Pelosi: Medicare, Social Security Benefit Cuts Are Line In The Sand On Debt Limit Bill

July 7, 2011 12:10 pm

After a contentious White House meeting with President Obama and other Congressional leaders, House Minority Leader Nancy Pelosi (D-CA) returned to the Capitol and drew an important red line: Members of her caucus won’t vote for a grand bargain to raise the debt limit and reduce future deficits if the final deal includes cuts to Medicare and Social Security benefits — and that means it probably won’t pass.

“You [asked], ‘could the changes compromise the vote?'” Pelosi said at a Thursday afternoon briefing near the House chamber. “I said yes.”

It’s widely believed that House Speaker John Boehner (R-OH) will need Democratic votes to raise the debt limit. Democratic leaders, including House Minority Whip Steny Hoyer (D-MD) have offered to help him out — but not on Boehner’s terms alone. Pelosi has her own terms.“We have been very clear Democrats are not supporting — House Democrats are not supporting any cuts in benefits for Social Security or Medicare,” she said.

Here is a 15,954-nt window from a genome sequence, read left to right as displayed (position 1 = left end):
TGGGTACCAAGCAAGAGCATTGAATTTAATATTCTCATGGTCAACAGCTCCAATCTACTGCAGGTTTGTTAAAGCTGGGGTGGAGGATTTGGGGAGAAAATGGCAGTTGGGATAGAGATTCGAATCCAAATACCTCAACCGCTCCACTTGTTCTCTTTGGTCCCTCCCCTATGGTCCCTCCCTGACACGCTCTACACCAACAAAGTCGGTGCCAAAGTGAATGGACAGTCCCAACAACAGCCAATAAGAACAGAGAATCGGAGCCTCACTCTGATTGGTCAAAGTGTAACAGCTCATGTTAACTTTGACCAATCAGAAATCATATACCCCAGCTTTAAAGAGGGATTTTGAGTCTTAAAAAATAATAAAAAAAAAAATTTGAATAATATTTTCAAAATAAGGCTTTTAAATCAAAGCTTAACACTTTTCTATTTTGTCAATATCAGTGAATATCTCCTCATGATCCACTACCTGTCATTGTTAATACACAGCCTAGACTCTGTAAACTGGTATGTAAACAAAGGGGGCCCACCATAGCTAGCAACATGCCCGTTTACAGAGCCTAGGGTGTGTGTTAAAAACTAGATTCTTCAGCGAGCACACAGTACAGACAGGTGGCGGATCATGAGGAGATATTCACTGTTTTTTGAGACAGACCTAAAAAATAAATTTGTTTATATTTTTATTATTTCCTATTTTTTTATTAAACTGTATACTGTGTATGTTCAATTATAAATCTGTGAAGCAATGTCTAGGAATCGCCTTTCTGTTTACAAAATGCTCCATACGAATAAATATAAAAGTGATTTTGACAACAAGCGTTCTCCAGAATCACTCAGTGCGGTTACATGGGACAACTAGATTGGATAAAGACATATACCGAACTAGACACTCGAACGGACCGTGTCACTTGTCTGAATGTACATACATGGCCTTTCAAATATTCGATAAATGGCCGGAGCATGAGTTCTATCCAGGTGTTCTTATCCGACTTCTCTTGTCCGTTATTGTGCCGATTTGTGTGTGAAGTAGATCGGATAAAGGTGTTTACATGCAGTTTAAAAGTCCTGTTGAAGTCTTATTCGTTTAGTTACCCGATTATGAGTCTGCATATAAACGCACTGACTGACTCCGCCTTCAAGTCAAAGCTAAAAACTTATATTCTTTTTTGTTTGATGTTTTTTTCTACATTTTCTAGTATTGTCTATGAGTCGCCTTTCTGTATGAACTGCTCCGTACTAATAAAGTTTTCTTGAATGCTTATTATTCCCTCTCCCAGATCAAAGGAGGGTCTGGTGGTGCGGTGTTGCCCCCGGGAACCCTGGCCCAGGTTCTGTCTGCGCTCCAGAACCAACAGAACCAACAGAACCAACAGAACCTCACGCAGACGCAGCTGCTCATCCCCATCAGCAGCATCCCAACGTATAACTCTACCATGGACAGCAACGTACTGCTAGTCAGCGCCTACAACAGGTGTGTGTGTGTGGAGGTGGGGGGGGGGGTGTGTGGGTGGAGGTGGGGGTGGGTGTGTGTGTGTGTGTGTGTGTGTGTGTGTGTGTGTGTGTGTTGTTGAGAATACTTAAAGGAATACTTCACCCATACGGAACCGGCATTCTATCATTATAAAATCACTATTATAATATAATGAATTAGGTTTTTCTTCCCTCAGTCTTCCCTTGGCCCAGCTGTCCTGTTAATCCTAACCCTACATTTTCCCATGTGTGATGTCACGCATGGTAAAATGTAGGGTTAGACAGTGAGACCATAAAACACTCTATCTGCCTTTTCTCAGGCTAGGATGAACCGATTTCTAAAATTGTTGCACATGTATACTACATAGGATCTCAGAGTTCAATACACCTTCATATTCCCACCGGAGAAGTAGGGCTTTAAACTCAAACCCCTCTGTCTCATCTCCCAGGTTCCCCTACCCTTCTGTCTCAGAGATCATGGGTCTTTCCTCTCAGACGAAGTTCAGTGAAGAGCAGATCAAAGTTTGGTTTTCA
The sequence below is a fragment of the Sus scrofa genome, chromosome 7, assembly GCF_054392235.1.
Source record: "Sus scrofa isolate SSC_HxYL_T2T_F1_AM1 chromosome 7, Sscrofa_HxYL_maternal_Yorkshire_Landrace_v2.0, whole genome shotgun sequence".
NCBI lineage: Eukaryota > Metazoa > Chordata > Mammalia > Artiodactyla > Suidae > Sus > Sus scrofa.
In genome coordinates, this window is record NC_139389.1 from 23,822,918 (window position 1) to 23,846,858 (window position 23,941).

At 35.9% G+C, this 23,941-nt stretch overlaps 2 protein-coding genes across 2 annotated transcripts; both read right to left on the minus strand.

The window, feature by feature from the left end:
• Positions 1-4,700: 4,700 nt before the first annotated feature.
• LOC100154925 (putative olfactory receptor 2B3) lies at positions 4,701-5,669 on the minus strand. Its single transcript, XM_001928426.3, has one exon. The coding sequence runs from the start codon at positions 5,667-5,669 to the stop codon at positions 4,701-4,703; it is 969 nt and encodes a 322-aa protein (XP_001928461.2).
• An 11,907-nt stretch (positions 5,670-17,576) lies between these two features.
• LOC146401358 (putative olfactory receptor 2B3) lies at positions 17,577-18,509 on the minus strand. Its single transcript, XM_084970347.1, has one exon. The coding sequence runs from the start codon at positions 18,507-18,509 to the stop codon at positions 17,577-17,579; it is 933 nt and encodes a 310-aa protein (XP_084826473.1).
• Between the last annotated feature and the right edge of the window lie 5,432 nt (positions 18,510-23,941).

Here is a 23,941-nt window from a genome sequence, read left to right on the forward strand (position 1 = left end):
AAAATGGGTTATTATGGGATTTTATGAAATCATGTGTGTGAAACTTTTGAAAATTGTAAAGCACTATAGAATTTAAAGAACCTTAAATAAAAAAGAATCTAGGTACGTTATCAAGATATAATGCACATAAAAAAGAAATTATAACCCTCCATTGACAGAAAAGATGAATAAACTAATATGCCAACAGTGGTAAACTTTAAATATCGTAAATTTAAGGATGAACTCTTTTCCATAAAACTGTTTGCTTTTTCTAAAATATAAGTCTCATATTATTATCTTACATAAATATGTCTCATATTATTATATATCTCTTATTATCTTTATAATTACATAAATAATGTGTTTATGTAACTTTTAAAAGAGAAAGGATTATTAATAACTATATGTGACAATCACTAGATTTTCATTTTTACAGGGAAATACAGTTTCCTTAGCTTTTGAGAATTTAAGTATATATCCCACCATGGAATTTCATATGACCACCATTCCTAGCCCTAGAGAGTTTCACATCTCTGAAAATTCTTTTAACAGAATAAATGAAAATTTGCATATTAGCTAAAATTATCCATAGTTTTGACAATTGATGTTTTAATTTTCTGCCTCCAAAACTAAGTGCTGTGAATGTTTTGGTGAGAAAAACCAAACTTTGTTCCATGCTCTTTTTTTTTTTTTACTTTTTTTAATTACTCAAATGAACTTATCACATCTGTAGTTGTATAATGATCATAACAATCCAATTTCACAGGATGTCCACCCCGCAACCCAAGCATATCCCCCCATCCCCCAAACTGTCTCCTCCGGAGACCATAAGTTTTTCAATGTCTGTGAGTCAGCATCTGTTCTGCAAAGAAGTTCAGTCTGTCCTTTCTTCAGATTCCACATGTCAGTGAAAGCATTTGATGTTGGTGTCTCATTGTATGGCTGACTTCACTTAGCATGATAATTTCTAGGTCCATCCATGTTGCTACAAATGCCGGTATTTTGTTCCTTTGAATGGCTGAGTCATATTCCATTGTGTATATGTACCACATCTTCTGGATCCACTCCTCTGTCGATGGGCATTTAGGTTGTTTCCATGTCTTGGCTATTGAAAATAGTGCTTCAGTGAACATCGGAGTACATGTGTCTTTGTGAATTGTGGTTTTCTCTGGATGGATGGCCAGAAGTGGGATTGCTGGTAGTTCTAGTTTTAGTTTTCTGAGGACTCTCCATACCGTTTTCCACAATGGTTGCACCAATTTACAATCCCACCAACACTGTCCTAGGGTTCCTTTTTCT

Other top Democrats have drawn the same line in the sand, both today and in the recent past. But none with Pelosi’s clout and leverage.

Pelosi argued at her press conference that any savings wrung from Social Security and Medicare should be rerouted into strengthening those programs, not toward reducing deficits.

“Any discussion of Medicare or Social Security should be on its own table,” Pelosi warned. “Do not consider Social Security a piggy bank for giving tax cuts to the wealthiest people in our country.”

At the meeting, Pelosi spoke for her angry caucus. She and other Dems were caught off guard by the fact that Obama has essentially locked Congress on a course to make deep spending cuts in popular programs, on GOP-friendly terms, without consulting his own party. She thus sought to set the terms of the negotiations to make them friendlier to progressive interests.

For instance, she said, “If there is some kind of a cap on discretionary spending are there firewalls between domestic vs. defense spending so that we don’t run into a situation where there are no defense cuts and they’re all domestic discretionary,” she said. “As far as our meeting was concerned, I think I can legitimately put to our caucus that their views have been heard and very strongly so.”

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